Millennials worse off. But Why?


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Arguably, one of the most disturbing aspects that have emerged from the now seemingly unresolvable housing crisis, is the manner in which we have succumbed to the notion that younger Australians will necessarily be worse off than their parents.

By any measure, thirty consecutive years of economic growth should be an adequate foundation from which the largest generational cohort can now forge significant social, cultural, and economic momentum. As a nation with such vast physical, economic, and human resources, there is every reason why the 2020s should be a golden period for Australia’s Millennials. Instead, the continued trajectory of the housing crisis will entrench many of them – despite their ambitions – as long-term renters, generating both individual and broader societal costs.

Notwithstanding the best-intended interventions, any attempt to resolve this issue needs to begin with recognising in what, why and how, Millennials want to live. Unsurprisingly, just like their generational peers of the past, the vast majority of 35–44-year-olds reside in Houses. That they choose to settle down and form families at a rate greater than any other age group is a basic, but obvious reason for this.

In recent years, alternate dwelling types have become more popular for the 35-44 cohort, albeit to varying degrees in different markets. Townhouses have become increasingly attractive, particularly in Melbourne, where it is the preferred dwelling type for just over 16% of 35–44-year households, up from 11.3% in 2011. Brisbane also experienced a similar increase, now at 10.5%, up from 6.8% in 2011. Notably, Sydney experienced a 0.4% decrease in Townhouse occupancy by 35–44-year-olds over this time.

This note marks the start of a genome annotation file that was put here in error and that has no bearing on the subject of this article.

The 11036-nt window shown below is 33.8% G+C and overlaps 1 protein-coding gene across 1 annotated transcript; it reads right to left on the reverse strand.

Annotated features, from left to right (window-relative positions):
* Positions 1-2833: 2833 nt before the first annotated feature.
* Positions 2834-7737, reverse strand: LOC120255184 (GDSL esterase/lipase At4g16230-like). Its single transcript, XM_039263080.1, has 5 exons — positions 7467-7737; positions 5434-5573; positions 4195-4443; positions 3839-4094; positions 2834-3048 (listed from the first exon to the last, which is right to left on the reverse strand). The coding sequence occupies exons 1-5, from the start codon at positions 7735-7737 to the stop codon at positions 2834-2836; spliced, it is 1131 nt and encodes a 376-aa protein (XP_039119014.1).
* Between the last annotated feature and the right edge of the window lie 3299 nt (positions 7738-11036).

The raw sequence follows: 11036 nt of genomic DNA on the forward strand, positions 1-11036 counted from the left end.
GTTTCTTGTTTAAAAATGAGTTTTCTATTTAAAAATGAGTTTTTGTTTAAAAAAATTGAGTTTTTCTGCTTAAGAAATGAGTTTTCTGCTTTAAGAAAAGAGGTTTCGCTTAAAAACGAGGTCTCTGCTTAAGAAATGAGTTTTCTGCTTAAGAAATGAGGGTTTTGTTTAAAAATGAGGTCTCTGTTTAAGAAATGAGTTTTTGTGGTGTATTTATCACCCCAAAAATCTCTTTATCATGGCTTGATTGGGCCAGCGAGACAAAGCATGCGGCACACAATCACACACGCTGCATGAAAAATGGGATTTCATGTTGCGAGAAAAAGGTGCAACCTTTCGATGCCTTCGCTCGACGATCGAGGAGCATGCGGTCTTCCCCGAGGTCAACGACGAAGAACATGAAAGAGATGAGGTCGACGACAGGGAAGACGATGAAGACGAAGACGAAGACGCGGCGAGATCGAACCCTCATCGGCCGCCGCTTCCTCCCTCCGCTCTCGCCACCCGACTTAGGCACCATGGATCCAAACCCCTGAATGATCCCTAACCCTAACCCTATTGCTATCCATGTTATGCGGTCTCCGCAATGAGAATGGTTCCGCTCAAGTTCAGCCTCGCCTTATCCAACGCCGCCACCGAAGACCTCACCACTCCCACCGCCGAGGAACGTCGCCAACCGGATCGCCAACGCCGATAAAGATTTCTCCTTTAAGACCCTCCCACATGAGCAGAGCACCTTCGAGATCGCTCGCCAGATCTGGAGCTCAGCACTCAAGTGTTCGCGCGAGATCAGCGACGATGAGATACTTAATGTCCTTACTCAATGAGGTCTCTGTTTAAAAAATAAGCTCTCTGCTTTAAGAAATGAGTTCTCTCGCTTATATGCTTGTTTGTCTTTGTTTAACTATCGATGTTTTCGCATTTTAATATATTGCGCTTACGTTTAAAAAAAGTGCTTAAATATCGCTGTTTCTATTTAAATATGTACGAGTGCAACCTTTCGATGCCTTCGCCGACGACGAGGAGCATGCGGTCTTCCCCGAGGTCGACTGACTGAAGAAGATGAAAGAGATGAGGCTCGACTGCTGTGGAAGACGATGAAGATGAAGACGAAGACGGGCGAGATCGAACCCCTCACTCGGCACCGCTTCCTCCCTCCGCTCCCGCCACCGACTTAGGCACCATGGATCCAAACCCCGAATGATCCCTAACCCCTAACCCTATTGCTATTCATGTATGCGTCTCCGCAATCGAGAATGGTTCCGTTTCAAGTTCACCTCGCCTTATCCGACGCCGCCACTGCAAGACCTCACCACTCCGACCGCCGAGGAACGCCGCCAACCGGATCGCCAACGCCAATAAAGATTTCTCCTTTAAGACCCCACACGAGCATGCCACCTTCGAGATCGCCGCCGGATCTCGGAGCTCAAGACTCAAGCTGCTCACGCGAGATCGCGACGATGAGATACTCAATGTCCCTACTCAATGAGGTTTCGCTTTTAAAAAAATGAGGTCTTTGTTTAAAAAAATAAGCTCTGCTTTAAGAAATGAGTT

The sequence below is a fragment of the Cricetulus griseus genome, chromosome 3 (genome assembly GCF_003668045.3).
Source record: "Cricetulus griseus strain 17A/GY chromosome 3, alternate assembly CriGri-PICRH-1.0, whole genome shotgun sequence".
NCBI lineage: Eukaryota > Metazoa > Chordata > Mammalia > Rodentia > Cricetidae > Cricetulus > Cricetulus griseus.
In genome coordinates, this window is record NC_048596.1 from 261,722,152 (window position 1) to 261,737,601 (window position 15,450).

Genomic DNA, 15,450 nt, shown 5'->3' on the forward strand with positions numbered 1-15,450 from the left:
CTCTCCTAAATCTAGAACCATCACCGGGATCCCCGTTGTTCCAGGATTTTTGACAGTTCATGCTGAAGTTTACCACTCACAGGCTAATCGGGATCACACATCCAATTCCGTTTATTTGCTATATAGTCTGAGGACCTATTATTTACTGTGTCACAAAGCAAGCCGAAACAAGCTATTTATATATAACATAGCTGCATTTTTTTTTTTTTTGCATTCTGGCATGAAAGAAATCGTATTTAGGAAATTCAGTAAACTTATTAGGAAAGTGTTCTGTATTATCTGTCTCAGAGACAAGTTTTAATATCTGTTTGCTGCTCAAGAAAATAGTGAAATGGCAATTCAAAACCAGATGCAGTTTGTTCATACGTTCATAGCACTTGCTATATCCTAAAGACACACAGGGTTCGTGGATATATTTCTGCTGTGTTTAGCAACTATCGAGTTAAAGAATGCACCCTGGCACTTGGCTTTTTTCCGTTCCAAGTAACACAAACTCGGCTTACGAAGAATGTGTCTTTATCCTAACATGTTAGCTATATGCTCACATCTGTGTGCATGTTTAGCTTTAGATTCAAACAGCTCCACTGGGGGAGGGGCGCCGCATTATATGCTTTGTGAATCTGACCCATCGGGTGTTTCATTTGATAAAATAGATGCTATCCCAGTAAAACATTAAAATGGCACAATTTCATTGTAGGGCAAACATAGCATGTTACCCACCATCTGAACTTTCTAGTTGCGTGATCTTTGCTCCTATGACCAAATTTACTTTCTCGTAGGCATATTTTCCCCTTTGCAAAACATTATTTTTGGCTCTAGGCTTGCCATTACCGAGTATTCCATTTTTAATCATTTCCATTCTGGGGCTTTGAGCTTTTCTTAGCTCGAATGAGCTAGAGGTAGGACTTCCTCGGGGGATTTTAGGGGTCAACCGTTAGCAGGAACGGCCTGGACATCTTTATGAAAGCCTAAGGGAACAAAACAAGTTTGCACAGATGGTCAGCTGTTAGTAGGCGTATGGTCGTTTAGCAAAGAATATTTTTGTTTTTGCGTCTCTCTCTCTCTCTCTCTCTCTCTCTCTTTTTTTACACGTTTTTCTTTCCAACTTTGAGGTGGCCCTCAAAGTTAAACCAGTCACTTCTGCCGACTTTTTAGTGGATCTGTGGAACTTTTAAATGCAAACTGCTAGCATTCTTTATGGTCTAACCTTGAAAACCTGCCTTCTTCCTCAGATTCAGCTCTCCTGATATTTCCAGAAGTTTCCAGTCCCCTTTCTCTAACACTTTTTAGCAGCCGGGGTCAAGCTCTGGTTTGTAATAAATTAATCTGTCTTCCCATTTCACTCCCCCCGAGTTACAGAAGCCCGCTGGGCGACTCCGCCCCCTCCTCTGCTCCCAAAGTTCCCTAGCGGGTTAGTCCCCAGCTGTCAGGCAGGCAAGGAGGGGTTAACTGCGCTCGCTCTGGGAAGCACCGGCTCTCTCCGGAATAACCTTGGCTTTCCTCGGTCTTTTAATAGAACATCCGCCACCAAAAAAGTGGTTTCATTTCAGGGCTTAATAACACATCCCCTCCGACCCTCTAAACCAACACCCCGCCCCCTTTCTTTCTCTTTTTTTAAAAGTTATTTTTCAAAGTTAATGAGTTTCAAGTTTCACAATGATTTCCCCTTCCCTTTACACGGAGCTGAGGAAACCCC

Reflective of a widespread trend across most age cohorts, fewer 35–44-year-old households, now occupy Apartments (up to three storeys) than they did in 2011. Melbourne has experienced the greatest decline, falling from 10.3% to 7.9% in 2021, followed by Sydney which fell from 15.4% to 14%.

In Melbourne, just under 8% of 35–44-year-olds occupy Apartments (four storeys or more) – up from 2.8% in 2011. In Sydney this figure is a sizeable 20%, an increase from 10.4% in 2011, while in Brisbane it remains a lowly 3.5%, up from 2.2% in 2011. Yet to establish itself as a long-term living option for a large portion of the population, the delivery of this format in the numbers required to make any meaningful impact on the widening supply gap is heavily constrained. It will remain so for the foreseeable future.

For decades, home ownership has been fundamental to the nation’s social contract, its well-being, and its prosperity. Simply accepting that younger Australians will be worse off than their parents might be the easy thing to do, but it’s certainly not the wisest.


Millennials by dwelling type